Leonard Nimoy died this morning in his home. He was 83 years old and is survived by his wife, two children, and six grandchildren.
A few days before his passing, Nimoy shared his final public statement on twitter: “A life is like a garden. Perfect moments can be had, but not preserved, except in memory. LLAP [live long and prosper]”.
In honor of Nimoy, here’s my review of a classic Star Trek episode.
The Galileo Seven:
Spock commands a stranded away team after their shuttlecraft crashes on a planet with hostile giants.
Air date: 1/5/1967
Teleplay by Oliver Crawford and S. Bar-David
Story by Oliver Crawford
Directed by Robert Gist
Inspired by the 1939 disaster film Five Came Back and taking advantage of a new licensing deal with AMT, Star Trek gives us our first Mr. Spock character study, placing the Vulcan in command of an A story about him and his crew of six others trapped on a planet. Meanwhile, Kirk attempts to find the shuttle and its crew in the B story but is constantly reminded the Enterprise is needed elsewhere by High Commissioner Ferris, the authority figure of the week. It’s a classic Star Trek plot and a breakthrough episode for Leonard Nimoy, who was already finding his character before but finally gets to establish him here.
It all begins with the launch of a shuttlecraft, a setting introduced to the show courtesy of AMT (originally called Aluminum Model Toys) which agreed to build a miniature shuttle model, a lifesize exterior set, and even the interior set in exchange for merchandising rights. With this triple play, the writers are able to have the characters interact with the setting any way they want, and it provides Spock, McCoy and company with a great setting for rich character interplay as the story moves from inside to outside (the planet set) and back again. The basic idea behind the drama is that Spock assumes his step by step logical approach is the best way to command, but the others don’t trust his judgement. In the end, he’s not only fighting an external battle with the others to reaffirm his command but an internal battle with himself as he begins to question his own actions. (In fact, the real issue isn’t even about logic versus emotion but what it takes to make decisions and be a leader.) The beauty of the script is that it doesn’t provide easy answers or predictable outcomes to prove who’s right but continues to throw out curveballs throughout the episode, making us wonder throughout the episode just who does have the best idea. (There are times it’s easy to agree with Spock, but there are other times it’s just as easy to agree with someone else.)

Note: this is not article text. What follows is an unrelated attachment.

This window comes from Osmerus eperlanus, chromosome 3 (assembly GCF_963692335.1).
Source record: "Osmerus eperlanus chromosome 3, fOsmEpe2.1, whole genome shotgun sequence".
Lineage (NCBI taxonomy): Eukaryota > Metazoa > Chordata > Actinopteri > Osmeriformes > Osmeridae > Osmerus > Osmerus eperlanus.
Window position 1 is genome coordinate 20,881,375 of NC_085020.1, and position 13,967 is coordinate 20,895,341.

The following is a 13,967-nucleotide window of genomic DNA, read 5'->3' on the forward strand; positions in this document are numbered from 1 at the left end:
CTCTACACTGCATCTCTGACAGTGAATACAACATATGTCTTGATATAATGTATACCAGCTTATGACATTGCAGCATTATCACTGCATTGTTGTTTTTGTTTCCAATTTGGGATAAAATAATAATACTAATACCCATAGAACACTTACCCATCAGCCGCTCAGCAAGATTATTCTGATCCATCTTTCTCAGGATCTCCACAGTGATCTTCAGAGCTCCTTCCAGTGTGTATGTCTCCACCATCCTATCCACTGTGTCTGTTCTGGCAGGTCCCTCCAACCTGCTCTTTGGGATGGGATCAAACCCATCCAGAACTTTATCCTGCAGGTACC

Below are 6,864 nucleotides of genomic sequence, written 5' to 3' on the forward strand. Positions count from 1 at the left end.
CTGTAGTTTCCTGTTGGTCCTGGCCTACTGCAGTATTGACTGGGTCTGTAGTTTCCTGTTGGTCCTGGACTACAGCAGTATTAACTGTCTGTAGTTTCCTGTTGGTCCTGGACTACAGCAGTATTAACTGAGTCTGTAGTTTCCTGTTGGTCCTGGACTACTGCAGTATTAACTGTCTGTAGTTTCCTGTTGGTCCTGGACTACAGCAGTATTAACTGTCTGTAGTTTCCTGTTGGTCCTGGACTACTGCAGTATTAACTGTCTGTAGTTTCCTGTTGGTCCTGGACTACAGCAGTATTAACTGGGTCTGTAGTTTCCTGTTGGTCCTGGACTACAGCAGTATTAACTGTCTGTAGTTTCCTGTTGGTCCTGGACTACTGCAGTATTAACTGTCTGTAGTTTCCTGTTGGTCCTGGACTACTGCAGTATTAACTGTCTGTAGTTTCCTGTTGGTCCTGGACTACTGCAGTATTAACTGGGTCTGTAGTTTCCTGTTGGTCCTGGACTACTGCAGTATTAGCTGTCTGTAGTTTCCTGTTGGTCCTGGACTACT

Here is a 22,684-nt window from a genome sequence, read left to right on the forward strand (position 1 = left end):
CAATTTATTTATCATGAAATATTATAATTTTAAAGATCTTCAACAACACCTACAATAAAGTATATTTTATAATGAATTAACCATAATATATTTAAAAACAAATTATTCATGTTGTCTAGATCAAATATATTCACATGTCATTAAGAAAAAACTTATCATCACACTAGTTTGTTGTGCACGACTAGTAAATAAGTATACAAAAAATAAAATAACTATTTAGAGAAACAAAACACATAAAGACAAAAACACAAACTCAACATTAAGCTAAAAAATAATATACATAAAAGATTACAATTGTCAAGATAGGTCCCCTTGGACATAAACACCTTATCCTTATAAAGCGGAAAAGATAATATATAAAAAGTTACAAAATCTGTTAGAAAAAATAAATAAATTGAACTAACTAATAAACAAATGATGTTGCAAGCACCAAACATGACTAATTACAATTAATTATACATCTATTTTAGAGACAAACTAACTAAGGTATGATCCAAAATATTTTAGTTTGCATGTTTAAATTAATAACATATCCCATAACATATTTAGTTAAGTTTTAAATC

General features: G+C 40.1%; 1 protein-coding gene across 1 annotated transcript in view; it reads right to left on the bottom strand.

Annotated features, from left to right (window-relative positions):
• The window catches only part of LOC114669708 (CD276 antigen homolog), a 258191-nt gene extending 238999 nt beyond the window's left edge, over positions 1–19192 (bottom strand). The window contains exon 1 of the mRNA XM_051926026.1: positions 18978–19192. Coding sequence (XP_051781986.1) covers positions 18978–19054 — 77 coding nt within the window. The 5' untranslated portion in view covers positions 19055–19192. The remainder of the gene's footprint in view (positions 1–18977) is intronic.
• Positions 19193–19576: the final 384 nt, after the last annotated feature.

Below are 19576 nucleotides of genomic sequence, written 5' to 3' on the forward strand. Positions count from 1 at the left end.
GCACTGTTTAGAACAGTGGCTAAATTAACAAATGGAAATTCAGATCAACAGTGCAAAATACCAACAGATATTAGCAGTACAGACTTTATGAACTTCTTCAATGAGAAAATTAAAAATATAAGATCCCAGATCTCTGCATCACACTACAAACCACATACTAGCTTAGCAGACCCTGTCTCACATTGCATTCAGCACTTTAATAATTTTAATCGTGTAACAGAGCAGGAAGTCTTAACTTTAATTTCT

But it’s Leonard Nimoy, for once getting an episode without “you know who” by his side, who makes the whole thing work. With a script that allows his character to make mistakes and learn from them, Nimoy plays up Spock’s stubbornness and self assured nature on the surface, layering it with a subtext of soul searching and self doubt. It’s this ability to create a facade while simultaneously letting us in that Nimoy does so well, and what makes Spock work. By the end of the episode, Spock’s character arc has played out under the surface, as if his Vulcan half is trying to disguise it from us, saying “Nothing to see here” while we see through it and admire him all the more for his humanity.
Meanwhile, Kirk orders searches for the shuttle from the bridge of the Enterprise, a B story that’s there partly to give William Shatner something to do and partly to serve as a ticking clock counting down to zero, personified by Ferris. When the mission does end, Kirk’s relief can come across as bizarre if you think about it. (Why doesn’t he wonder who has made it and who’s been left behind? And why doesn’t he ask if the missing crewman are still alive on the planet? And, come to think of it, if the Enterprise is so desperately needed elsewhere, why is he leaving at the leisurely speed of warp 1?)
But really, this isn’t a Kirk episode, and these are just issues for nitpickers. This is about Mr. Spock’s journey; the same Mr. Spock who always loses to Kirk in chess, because Spock’s logic ultimately loses to Kirk’s intuition. Here, it’s Spock who finds both to win his own game of chess by himself against the great unknown.
(All this said, I do wish the episode had a little more in it in defense of Spock’s logical approach. Mr. Boma’s assertion that they should hold funeral services seems rather boneheaded when time is of the essence and there are killer giants on the surface of the planet. In the end, the writers leave it to the audience to say, “Man, that Boma’s a jerk.” But it would be nice if McCoy or Scotty were to defend Spock a little more here.)
Remastered Version (2007): For this episode, CBS Digital lets their hair down and creates some new effects unlike anything seen before. The truth is that while the original effects were passable in 1966 (indeed, they are reused in subsequent episodes), they barely give enough visual information to make out what’s happening. The quasar is a blob. The planet within is a poorly colored version of the planet from “The Man Trap”, and the shuttles look like toys. (In fact, the trail the shuttle leaves near the end, a key story point, is barely visible.) For the new version, the quasar is distinct, the planet is properly shrouded, and the shuttles get the star treatment, complete with a new shuttle bay (and a much more visible trail). They even update the ship’s chronometer to match “The Naked Time” and “The Corbomite Maneuver”. In the end, with the new effects better telling the story, CBS turns an already great episode into a better one.